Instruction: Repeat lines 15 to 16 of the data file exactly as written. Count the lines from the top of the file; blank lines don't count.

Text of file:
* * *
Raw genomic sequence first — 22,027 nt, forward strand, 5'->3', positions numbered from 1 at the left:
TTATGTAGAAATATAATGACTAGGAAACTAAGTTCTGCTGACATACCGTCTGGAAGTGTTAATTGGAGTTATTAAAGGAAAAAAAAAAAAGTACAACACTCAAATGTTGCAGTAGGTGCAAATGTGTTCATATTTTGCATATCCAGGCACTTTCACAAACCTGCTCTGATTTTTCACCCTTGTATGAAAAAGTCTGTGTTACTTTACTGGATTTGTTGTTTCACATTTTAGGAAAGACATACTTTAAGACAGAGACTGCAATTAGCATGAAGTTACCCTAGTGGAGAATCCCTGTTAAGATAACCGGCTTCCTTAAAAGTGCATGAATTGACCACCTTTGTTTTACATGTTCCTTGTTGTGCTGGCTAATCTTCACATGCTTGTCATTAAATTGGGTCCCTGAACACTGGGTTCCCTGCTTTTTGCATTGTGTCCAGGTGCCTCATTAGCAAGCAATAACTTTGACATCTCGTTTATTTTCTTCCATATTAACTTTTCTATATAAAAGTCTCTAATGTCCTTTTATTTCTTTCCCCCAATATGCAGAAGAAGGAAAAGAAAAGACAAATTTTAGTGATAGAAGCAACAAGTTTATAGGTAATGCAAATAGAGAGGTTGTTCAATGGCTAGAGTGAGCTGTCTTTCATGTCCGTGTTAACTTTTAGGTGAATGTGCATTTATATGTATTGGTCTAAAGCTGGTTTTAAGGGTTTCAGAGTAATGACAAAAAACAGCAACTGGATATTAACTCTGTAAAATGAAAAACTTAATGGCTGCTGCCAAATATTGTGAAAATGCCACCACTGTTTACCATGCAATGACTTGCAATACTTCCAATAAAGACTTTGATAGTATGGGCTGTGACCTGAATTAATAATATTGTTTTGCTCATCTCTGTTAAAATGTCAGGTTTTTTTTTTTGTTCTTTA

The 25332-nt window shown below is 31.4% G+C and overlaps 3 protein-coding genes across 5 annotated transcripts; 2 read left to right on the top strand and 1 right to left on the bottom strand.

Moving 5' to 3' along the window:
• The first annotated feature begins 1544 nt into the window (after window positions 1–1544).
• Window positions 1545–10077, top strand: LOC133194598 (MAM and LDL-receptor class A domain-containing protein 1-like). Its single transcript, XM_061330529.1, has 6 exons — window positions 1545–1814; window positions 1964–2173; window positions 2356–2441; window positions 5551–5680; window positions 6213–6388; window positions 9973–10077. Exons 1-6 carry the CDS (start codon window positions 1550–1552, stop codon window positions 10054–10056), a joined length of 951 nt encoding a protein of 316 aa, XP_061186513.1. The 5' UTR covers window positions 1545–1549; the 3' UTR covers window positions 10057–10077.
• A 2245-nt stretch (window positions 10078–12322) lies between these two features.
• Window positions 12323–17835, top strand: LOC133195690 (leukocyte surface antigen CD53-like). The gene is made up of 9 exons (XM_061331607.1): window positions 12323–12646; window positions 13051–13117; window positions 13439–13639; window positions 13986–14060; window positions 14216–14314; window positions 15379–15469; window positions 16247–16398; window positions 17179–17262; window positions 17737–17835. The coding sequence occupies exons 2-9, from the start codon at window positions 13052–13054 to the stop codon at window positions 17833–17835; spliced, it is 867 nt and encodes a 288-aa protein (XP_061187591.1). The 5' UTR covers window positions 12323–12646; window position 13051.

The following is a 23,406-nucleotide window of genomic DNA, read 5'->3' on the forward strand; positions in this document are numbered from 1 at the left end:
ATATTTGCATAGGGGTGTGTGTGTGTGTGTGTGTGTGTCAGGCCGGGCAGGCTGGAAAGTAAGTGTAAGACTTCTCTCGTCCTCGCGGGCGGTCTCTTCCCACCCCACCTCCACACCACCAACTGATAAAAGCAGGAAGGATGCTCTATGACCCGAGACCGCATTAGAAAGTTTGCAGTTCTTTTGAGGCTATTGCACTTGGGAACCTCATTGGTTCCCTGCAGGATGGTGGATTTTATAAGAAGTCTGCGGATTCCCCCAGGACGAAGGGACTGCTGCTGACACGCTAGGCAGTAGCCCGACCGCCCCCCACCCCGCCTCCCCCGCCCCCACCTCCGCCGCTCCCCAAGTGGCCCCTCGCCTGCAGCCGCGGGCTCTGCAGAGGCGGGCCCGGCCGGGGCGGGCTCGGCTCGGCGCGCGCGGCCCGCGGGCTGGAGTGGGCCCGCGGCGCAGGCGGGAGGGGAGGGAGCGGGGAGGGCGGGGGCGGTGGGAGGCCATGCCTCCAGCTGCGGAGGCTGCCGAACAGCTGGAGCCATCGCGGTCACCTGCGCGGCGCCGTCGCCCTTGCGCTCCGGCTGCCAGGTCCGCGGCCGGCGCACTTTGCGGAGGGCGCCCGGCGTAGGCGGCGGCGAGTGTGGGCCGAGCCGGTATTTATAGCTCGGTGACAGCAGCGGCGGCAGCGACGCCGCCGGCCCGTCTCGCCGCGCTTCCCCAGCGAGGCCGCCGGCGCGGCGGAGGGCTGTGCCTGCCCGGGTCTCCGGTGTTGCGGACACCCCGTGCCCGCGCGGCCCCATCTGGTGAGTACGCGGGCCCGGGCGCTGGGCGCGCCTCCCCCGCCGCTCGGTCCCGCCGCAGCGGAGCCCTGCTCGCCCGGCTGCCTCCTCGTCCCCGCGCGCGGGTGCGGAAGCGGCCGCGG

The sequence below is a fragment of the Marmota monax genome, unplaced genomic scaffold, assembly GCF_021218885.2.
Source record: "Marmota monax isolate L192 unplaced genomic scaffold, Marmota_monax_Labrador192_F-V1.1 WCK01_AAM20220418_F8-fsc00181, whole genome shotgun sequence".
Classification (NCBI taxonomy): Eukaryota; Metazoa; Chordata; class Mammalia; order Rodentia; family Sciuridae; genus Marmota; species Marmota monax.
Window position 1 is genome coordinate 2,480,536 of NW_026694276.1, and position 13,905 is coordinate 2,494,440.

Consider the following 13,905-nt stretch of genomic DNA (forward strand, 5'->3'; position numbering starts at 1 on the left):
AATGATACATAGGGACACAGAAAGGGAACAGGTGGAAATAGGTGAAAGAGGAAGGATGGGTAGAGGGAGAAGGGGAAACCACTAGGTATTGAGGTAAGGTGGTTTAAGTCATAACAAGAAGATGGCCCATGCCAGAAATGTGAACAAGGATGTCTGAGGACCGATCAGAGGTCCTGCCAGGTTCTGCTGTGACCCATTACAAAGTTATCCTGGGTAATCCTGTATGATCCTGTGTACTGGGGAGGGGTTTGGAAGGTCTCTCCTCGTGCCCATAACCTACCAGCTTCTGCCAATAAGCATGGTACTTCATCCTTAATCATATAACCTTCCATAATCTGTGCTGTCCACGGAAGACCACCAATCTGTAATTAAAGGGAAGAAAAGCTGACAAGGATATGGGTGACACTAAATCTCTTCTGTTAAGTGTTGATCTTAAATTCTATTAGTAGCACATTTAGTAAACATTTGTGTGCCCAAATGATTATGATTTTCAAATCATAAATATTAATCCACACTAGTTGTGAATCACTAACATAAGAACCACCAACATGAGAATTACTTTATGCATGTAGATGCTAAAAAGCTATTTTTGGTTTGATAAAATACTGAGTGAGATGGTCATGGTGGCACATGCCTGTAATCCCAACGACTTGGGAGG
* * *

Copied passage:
Consider the following 13,905-nt stretch of genomic DNA (forward strand, 5'->3'; position numbering starts at 1 on the left):
AATGATACATAGGGACACAGAAAGGGAACAGGTGGAAATAGGTGAAAGAGGAAGGATGGGTAGAGGGAGAAGGGGAAACCACTAGGTATTGAGGTAAGGTGGTTTAAGTCATAACAAGAAGATGGCCCATGCCAGAAATGTGAACAAGGATGTCTGAGGACCGATCAGAGGTCCTGCCAGGTTCTGCTGTGACCCATTACAAAGTTATCCTGGGTAATCCTGTATGATCCTGTGTACTGGGGAGGGGTTTGGAAGGTCTCTCCTCGTGCCCATAACCTACCAGCTTCTGCCAATAAGCATGGTACTTCATCCTTAATCATATAACCTTCCATAATCTGTGCTGTCCACGGAAGACCACCAATCTGTAATTAAAGGGAAGAAAAGCTGACAAGGATATGGGTGACACTAAATCTCTTCTGTTAAGTGTTGATCTTAAATTCTATTAGTAGCACATTTAGTAAACATTTGTGTGCCCAAATGATTATGATTTTCAAATCATAAATATTAATCCACACTAGTTGTGAATCACTAACATAAGAACCACCAACATGAGAATTACTTTATGCATGTAGATGCTAAAAAGCTATTTTTGGTTTGATAAAATACTGAGTGAGATGGTCATGGTGGCACATGCCTGTAATCCCAACGACTTGGGAGG